# Effective Annual Return

Effective annual return (EAR) is the annual rate that captures the magnifying effect of multiple compounding periods per year of an investment. When return on investment is compounded more than once in a year, return earned in each compounding period in added to the investment value which results in a return higher than nominal rate of return in subsequent compounding periods. Due to this phenomenon, the future value of investment is higher than the future value arrived at by simply applying the nominal rate of return to the initial investment value. Effective annual return is the rate that when applied to the initial investment will give a future value equal to the value arrived at after the compounding process.

Let’s say you put $10,000 in a fixed-income investment that pays 8% per annum compounded semiannually. The value of your investment after the first six month will be$10,400 [=$10,000 × (1 + 4%)]. After the second compounding period, the investment value will rise to$10,816 [=$10,400 × (1 + 4%)]. You can see that if we apply 8% to$10,000, we get $10,800 after the first year. The 8% nominal annual return doesn’t capture the effect of compounding. This is where the concept of effective annual return becomes relevant. We need a single annual rate that when applied to the initial value of the investment will give$10,816. This rate is 8.16% [=($10,816 −$10,000) ÷ $10,000] which is exactly the effective annual return.  Nominal Rate of Return % Compounding Periods Effective Annual Return % ## Formula $$\text{Effective Annual Return}\ (\text{r}) \\= \left[\text{1} + \frac{\text{Nominal Rate of Return}}{\text{n}} \right] ^ \text{n} - \text{1}$$ Where n is the number of compounding periods per year. Let’s derive the formula above. FV of$1 investment after n compounding periods

$$= \text{\1} \times \left[ \frac{\text{1} + \text{nominal rate of return}}{\text{n}} \right] ^\text{n}$$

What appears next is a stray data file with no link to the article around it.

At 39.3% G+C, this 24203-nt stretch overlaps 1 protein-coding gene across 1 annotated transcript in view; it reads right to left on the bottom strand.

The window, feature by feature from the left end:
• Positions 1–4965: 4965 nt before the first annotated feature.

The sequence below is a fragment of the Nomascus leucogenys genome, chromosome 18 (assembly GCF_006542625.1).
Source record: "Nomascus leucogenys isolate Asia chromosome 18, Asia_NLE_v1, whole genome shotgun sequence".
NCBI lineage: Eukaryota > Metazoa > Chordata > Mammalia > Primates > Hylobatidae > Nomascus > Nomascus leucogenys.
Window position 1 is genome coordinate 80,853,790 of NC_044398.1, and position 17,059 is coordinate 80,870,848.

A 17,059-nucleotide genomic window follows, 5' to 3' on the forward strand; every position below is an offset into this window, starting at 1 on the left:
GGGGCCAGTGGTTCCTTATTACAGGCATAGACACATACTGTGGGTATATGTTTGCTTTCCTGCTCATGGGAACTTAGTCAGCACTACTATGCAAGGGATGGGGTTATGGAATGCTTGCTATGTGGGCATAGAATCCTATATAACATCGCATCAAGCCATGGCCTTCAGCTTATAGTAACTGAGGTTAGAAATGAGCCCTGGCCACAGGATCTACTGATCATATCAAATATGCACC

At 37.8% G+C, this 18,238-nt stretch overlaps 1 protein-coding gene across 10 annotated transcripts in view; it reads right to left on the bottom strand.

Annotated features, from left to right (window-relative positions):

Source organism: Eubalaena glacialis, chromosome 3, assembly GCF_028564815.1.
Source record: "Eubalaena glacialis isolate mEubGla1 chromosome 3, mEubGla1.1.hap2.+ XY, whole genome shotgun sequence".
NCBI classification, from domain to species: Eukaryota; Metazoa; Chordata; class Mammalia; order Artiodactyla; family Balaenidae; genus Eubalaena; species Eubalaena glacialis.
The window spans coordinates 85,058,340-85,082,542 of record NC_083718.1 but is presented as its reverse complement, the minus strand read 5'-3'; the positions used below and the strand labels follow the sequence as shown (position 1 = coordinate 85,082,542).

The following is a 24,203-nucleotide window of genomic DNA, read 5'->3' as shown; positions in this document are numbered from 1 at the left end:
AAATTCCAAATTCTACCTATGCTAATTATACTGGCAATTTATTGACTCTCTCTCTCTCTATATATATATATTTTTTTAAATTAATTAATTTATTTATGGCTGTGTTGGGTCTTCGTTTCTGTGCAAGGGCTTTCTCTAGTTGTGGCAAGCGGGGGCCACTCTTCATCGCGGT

Where r is the effective annual return that captures the effect of compounding, another formula to arrive at the future value is $1 × (1 + r). This can be written in equation form as: $$\text{\1} \times (\text{1} + \text{r}) = \text{\1} \times \left[ \text{1} + \frac{\text{Nominal Rate of Return}}{\text{n}} \right] ^ \text{n}$$ Removing$1 from both sides, we get:

$$\text{1} + \text{r} = \left[\text{1} + \frac{\text{Nominal Rate of Return}}{\text{n}} \right] ^ \text{n}$$

Subtracting 1 from both sides:

$$\text{r} = \left[\text{1} + \frac{\text{Nominal Rate of Return}}{\text{n}} \right] ^ \text{n} - \text{1}$$

## Example

Mark is a university student whose parents set up a trust to finance his university education. 5% of the money which equals \$15,000 is put invested in a bank time deposit paying 6% compounded monthly. Calculate the effective annual return.

$$\text{Effective Annual Return}\ (\text{monthly compounding}) \\= \left[\text{1} + \frac{\text{6%}}{\text{12}}\right]^{\text{12}} - \text{1} \\= \text{6.168%}$$

EAR can also be calculated using Microsoft Excel EFFECT function. The formula requires two inputs: (a) nominal_rate which is nominal annual rate on the investment and (b) npery which is the number of compounding periods per year.

The formula you need to enter to work out effective annual return = EFFECT(6%, 12).